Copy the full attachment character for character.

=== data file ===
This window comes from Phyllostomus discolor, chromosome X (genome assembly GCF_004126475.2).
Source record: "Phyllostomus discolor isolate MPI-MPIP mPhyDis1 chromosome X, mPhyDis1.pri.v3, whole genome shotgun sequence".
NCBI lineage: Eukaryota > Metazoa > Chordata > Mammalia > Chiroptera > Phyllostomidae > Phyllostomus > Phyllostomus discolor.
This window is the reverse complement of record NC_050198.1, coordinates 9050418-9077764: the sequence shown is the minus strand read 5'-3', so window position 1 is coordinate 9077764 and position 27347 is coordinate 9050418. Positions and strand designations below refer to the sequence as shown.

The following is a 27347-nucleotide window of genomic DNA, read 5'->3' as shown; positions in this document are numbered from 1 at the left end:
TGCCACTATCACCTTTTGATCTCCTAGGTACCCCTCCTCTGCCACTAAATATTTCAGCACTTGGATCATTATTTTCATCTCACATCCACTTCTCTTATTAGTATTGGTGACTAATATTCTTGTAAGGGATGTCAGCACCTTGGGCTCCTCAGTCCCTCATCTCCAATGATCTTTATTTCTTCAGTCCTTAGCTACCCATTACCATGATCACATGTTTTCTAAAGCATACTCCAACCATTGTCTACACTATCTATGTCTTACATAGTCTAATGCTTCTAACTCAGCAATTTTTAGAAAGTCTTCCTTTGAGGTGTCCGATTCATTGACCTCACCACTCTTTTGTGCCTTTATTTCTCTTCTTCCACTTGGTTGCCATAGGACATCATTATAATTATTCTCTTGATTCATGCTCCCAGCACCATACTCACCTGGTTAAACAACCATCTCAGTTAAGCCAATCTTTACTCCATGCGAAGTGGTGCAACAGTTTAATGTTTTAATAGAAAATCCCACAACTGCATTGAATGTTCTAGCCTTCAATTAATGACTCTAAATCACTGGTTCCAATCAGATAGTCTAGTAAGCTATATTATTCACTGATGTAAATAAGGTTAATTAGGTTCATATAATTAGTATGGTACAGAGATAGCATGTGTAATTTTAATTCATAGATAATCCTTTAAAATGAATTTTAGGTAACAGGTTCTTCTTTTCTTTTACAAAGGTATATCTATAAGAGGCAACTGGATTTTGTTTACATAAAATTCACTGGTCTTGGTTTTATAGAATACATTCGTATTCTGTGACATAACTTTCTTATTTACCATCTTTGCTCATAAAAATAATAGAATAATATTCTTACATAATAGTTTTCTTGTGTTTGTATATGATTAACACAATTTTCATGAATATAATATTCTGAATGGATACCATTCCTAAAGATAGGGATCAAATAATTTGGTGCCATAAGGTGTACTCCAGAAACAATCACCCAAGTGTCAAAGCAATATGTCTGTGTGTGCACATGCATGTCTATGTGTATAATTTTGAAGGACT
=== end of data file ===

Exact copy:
This window comes from Phyllostomus discolor, chromosome X (genome assembly GCF_004126475.2).
Source record: "Phyllostomus discolor isolate MPI-MPIP mPhyDis1 chromosome X, mPhyDis1.pri.v3, whole genome shotgun sequence".
NCBI lineage: Eukaryota > Metazoa > Chordata > Mammalia > Chiroptera > Phyllostomidae > Phyllostomus > Phyllostomus discolor.
This window is the reverse complement of record NC_050198.1, coordinates 9050418-9077764: the sequence shown is the minus strand read 5'-3', so window position 1 is coordinate 9077764 and position 27347 is coordinate 9050418. Positions and strand designations below refer to the sequence as shown.

The following is a 27347-nucleotide window of genomic DNA, read 5'->3' as shown; positions in this document are numbered from 1 at the left end:
TGCCACTATCACCTTTTGATCTCCTAGGTACCCCTCCTCTGCCACTAAATATTTCAGCACTTGGATCATTATTTTCATCTCACATCCACTTCTCTTATTAGTATTGGTGACTAATATTCTTGTAAGGGATGTCAGCACCTTGGGCTCCTCAGTCCCTCATCTCCAATGATCTTTATTTCTTCAGTCCTTAGCTACCCATTACCATGATCACATGTTTTCTAAAGCATACTCCAACCATTGTCTACACTATCTATGTCTTACATAGTCTAATGCTTCTAACTCAGCAATTTTTAGAAAGTCTTCCTTTGAGGTGTCCGATTCATTGACCTCACCACTCTTTTGTGCCTTTATTTCTCTTCTTCCACTTGGTTGCCATAGGACATCATTATAATTATTCTCTTGATTCATGCTCCCAGCACCATACTCACCTGGTTAAACAACCATCTCAGTTAAGCCAATCTTTACTCCATGCGAAGTGGTGCAACAGTTTAATGTTTTAATAGAAAATCCCACAACTGCATTGAATGTTCTAGCCTTCAATTAATGACTCTAAATCACTGGTTCCAATCAGATAGTCTAGTAAGCTATATTATTCACTGATGTAAATAAGGTTAATTAGGTTCATATAATTAGTATGGTACAGAGATAGCATGTGTAATTTTAATTCATAGATAATCCTTTAAAATGAATTTTAGGTAACAGGTTCTTCTTTTCTTTTACAAAGGTATATCTATAAGAGGCAACTGGATTTTGTTTACATAAAATTCACTGGTCTTGGTTTTATAGAATACATTCGTATTCTGTGACATAACTTTCTTATTTACCATCTTTGCTCATAAAAATAATAGAATAATATTCTTACATAATAGTTTTCTTGTGTTTGTATATGATTAACACAATTTTCATGAATATAATATTCTGAATGGATACCATTCCTAAAGATAGGGATCAAATAATTTGGTGCCATAAGGTGTACTCCAGAAACAATCACCCAAGTGTCAAAGCAATATGTCTGTGTGTGCACATGCATGTCTATGTGTATAATTTTGAAGGACT